Mary-Ann Owens and Associates

Resilience Blog

Reaching your goals with Grit

Exercising Your Way Through A Crisis

Exercising Your Way Through A Crisis

I listened to a talk by Daniel Miller the other day. He was talking about keeping yourself healthy through the crisis we are going through.

He recommended doing 10,000 steps a day. His rationale for doing this is based on history. He said we were once hunter/gatherers and that if we didn’t move we didn’t eat.

He stated that if we don’t move we don’t deserve to eat now. So if you are eating you need to get moving to keep the body healthy and in balance.

He said to get an accountability partner and support each other. I decided to use a checkmark on my calendar as my accountability. If there is no checkmark we go for a walk after dinner.

It is fun exploring new paths while checking out the neighborhood.

So I wanted to share this wisdom with you.

I’m still not up to 10,000 steps a day, but feeling lighter and calmer through self-isolation.

Where do you want to be at the end of this crisis?

Where do you want to be at the end of this crisis?

When you envision the end of the COVID19 crisis where do you want to be? Mark Gasparotto says that personal resilience requires us to look at all 4 legs of our table, ensuring that the table doesn’t tip. We need to look at the physical, mental, emotional and spiritual aspects of ourselves.

  • Maybe you have a physical goal, such as being healthier in some way. Your goal could be to learn new methods to boost your immunity or keep fit.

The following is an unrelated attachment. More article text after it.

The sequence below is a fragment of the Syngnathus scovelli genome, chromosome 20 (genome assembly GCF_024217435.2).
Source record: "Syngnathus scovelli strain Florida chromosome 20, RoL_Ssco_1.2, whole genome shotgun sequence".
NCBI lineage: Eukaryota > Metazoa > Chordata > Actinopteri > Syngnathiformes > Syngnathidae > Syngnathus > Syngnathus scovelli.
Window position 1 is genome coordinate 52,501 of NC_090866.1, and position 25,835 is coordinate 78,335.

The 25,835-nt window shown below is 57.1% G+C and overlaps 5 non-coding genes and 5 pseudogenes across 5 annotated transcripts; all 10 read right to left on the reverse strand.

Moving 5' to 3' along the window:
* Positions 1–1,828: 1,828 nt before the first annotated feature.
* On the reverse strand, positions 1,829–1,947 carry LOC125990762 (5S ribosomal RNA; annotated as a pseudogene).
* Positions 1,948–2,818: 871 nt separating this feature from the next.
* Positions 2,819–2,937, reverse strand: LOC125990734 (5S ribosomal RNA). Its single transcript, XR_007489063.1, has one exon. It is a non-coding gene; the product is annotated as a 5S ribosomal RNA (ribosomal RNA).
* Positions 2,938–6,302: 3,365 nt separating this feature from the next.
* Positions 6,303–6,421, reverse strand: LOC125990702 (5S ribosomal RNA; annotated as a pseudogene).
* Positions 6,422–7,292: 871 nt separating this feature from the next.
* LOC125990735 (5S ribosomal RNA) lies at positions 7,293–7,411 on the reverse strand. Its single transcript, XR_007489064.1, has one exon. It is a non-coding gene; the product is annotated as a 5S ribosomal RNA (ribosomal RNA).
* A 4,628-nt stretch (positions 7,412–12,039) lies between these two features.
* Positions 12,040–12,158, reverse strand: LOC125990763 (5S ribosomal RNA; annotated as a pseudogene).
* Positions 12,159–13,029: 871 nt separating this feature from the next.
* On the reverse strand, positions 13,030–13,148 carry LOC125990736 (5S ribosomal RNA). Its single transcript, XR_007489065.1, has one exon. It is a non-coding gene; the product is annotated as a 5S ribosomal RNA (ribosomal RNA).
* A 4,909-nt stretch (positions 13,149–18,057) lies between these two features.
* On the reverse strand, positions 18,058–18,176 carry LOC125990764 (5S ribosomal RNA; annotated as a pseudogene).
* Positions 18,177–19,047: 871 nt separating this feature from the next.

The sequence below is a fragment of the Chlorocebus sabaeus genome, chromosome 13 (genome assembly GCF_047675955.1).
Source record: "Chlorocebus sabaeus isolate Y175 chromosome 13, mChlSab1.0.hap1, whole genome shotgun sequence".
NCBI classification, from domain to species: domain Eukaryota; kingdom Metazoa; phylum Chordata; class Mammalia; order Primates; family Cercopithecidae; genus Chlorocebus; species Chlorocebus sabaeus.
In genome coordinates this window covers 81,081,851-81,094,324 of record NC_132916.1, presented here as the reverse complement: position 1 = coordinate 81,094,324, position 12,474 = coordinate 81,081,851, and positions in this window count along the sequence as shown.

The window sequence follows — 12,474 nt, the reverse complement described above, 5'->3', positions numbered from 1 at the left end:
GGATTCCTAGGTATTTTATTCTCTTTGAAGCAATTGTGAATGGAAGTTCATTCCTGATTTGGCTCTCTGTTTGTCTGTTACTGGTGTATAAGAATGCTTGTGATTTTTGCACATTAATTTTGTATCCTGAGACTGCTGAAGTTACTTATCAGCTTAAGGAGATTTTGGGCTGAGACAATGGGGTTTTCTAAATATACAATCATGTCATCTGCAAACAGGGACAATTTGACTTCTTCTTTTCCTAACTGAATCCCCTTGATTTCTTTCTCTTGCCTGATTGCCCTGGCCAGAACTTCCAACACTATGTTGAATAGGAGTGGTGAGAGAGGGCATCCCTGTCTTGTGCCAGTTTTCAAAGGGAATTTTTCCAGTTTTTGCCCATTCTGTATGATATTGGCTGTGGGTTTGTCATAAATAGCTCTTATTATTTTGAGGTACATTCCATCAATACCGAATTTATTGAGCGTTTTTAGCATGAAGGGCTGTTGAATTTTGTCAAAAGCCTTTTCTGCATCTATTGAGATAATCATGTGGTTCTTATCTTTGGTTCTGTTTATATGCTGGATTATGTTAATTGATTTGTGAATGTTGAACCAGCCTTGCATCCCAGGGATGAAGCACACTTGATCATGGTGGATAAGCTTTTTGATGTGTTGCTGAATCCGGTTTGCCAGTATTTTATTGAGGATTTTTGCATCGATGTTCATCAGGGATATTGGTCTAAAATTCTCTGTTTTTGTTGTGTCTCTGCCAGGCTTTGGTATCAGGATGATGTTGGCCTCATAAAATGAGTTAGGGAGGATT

• Maybe you have a business goal of wanting to pivot your business in the short term to assisting essential service personnel to keep some revenue coming.
  • Maybe you have a spiritual goal to find a type of meditation you enjoy and make it a part of your daily routine.
  • Maybe you have a household goal because you are spending so much time in your home.
  • Maybe you want to establish a closer relationship with your partner by reading a relationship book together.
  • Maybe you want to establish closer friendships by reaching out to more of your network through supportive emails, texts or social media.

Keeping a vision in mind, could you detail your goal in words or pictures and keep it somewhere you could look at it daily. In this way, it stays with you, top of mind and can help to motivate you.

It is often a good idea to think of obstacles to your goal and resolve ways through those as well.

For instance, I have a goal of cleaning up a room in our basement. Envisioning it as organized instead of the way it is now is motivating. I need to enlist another person I live in my vision though because all the stuff in there isn’t mine. If we both work on the vision of what we want in that room, the outcome is more likely to happen. This would be a new process for both of us which brings some excitement with it. Also going to work on this room when we both have some energy to tackle it and limiting the stretch of time we work on it to something manageable might be ways to overcome other obstacles.

Paul Romer said, “A crisis is a terrible thing to waste.”

I have a friend who is used to working out on an outdoor exercise park. The park is closed due to COVID19. So she is lifting tin cans to keep her arms strong and lifting her legs and body weight between pieces of furniture in her living room. These are effective ways to keep her body in shape. Good for her.